One year ago, Mills Hayes was battling an eating disorder. Today, she is using her experiences to empower others through Carolina BeYOUtiful week.
Carolina BeYOUtiful week begins on Monday, Feb. 4, and ends with a National Eating Disorders Association walk on Saturday, Feb. 9.
Throughout her 2018 campaign for Student Government vice president, Hayes was coming to terms with her eating habits.
”I remember it kind of started when I hit puberty ... I was always really self conscious,” Hayes said. “I always thought, okay, if I can’t be the skinniest or the prettiest girl, then I was going to be the most successful. ... I’m literally chasing perfection; I’ve been chasing to be this super girl.”
Following high school, Hayes recalled gaining some weight. During her junior year of college, she began to engage in bulimic behaviors. During the second semester of her junior year, Hayes worked two jobs and ran her campaign, finding little to no time to eat.
“I started to lose weight because of that and everyone was talking about how amazing I looked," Hayes said. "Truthfully, I had forgotten what it felt like to feel full. I was so uncomfortable and foreign to me, and when the campaign ended and I had more time to eat again, I would get full over little things and I hated that feeling, so I would throw them up ... I felt like I had no control over my life, so I used that as a way to have control.”
Over the summer, Hayes was diagnosed with an eating disorder and went to Greenville for treatment.
“I will be honest, recovery has not been perfect for me,” Hayes said. “There have been times where I have messed up and I have slipped. The hardest part was definitely the weight gain ... you continuously have to choose recovery and choose yourself every single day.”
When Hayes returned to campus, she went to members of Student Government to create a movement that would help other students struggling with eating disorders and disordered eating habits. Hayes first met with Katie Cohen, the secretary for health and wellness. For the first time, eating disorder awareness was included in Cohen’s Stigma Free USC week.
“She opened up to me with her story,” Cohen said. “It was really powerful, and she helped me plan Stigma Free USC ... she kind of felt like there needed to be more on the topic of eating disorders because of the spectrum of disordered eating and eating disorders and the way that body positivity interacts with that ... Stigma Free sort of inspired this week, in a way.”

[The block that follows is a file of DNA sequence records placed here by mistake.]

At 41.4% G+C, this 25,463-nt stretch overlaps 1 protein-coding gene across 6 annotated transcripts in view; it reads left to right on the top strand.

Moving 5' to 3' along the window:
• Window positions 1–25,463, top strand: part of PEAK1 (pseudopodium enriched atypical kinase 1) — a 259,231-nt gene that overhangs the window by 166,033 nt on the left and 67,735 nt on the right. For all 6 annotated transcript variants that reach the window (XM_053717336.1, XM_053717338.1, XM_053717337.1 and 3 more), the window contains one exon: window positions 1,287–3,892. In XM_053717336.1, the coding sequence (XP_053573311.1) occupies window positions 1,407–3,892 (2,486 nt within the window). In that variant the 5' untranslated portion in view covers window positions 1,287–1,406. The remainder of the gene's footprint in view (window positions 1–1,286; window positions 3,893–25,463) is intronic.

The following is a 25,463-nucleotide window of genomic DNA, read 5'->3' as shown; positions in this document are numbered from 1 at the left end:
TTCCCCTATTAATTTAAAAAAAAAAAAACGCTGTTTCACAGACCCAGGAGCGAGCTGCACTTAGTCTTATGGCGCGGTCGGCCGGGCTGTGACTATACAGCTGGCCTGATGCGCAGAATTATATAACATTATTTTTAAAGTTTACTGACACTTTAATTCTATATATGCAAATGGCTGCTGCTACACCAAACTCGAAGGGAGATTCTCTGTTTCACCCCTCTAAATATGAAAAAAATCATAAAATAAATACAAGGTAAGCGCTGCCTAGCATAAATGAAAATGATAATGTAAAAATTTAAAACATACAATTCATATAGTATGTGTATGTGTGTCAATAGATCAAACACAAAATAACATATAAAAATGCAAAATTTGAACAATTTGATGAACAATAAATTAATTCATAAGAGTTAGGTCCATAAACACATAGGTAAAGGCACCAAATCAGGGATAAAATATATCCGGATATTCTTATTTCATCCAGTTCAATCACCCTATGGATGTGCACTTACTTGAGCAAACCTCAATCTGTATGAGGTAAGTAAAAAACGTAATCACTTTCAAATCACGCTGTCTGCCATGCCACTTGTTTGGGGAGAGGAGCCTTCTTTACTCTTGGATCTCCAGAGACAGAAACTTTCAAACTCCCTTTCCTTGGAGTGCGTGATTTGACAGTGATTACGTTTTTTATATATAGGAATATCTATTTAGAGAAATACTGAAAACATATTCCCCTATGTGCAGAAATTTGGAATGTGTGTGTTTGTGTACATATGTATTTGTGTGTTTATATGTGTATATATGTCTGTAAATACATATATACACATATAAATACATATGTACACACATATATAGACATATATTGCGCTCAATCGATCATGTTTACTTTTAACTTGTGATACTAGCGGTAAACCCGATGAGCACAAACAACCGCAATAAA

Hayes also went to her chief of staff and close personal friend Sophie Davish to help lead preparation for the initiative that would become Carolina BeYOUtiful week.
“When she brought me the idea of Carolina BeYOUtiful week, I was so excited for her, and it seemed, both as her friend and as her chief of staff, that this was going to be something therapeutic for Mills to tell her story," Davish said. “Instantly so many people came flooding forward.”
Hayes and her staff cite their campaign slogan, “Beautiful is just a word. Be more. Be you,” as emblematic of the message they are hoping to send.
”When I thought about the word 'Carolina Beautiful,' at first I really didn’t love it,” Hayes said. “What it was emphasizing was that you are individually beautiful, but that is not the point of the week. The point of the week is not to be so focused on whether or not you were beautiful or not ... so I added the slogan to it. ... You should want to be better and grow toward something bigger than the word 'beautiful.'”
Cohen says that the slogan helps to clarify the mission of the Carolina BeYOUtiful campaign, because the word "beautiful" could carry connotations Hayes and her staff want to avoid.
”The word 'beautiful' has this association with it that means physical beauty,” Cohen said. “Beauty, a lot of times, is associated with desire, and we don’t want people to feel like they need to be desired.”
In anticipation of the week, Hayes and her team have held several events, including a photo shoot that aimed to represent as many different people as possible.
“It was really cool because you could sort of see the transition while the girls and guys were taking their pictures, especially the guys,” Cohen said. “The guys really started very shy and kind of just smiling, and then towards the end they were posing, making muscle poses and they really loved the pictures ... that was a really impactful moment.“
Hayes and Davish also visited sororities on campus, where Hayes shared her story and spoke out about eating disorder awareness.
“Some people don’t know that the things they're doing are disordered," Hayes said. "And I went around to sororities the past two weeks ... I started off my speech and I asked ... 'Are you eating less carbs, going on a diet or exercising more for spring break? Do you ever skip dinner to save calories for drinking when you go out drinking with your friends in Five Points?' And so many people raised their hands."
Davish was personally moved when she first heard Hayes publicly share her experiences.
“We reached out to every single sorority on campus,” Davish said. “That very first time that I heard Mills say her story in her own words — it's so profoundly brave to speak in front of all of these women ... the confidence that she has really instills in me and really instills in all the girls that she’s speaking to."
As Carolina BeYOUtiful week draws near, Hayes and Davish hope that the campaign will push students struggling with eating disorders and disordered eating to seek help.
"If she can speak her truth ... we can overcome it together," Davish said.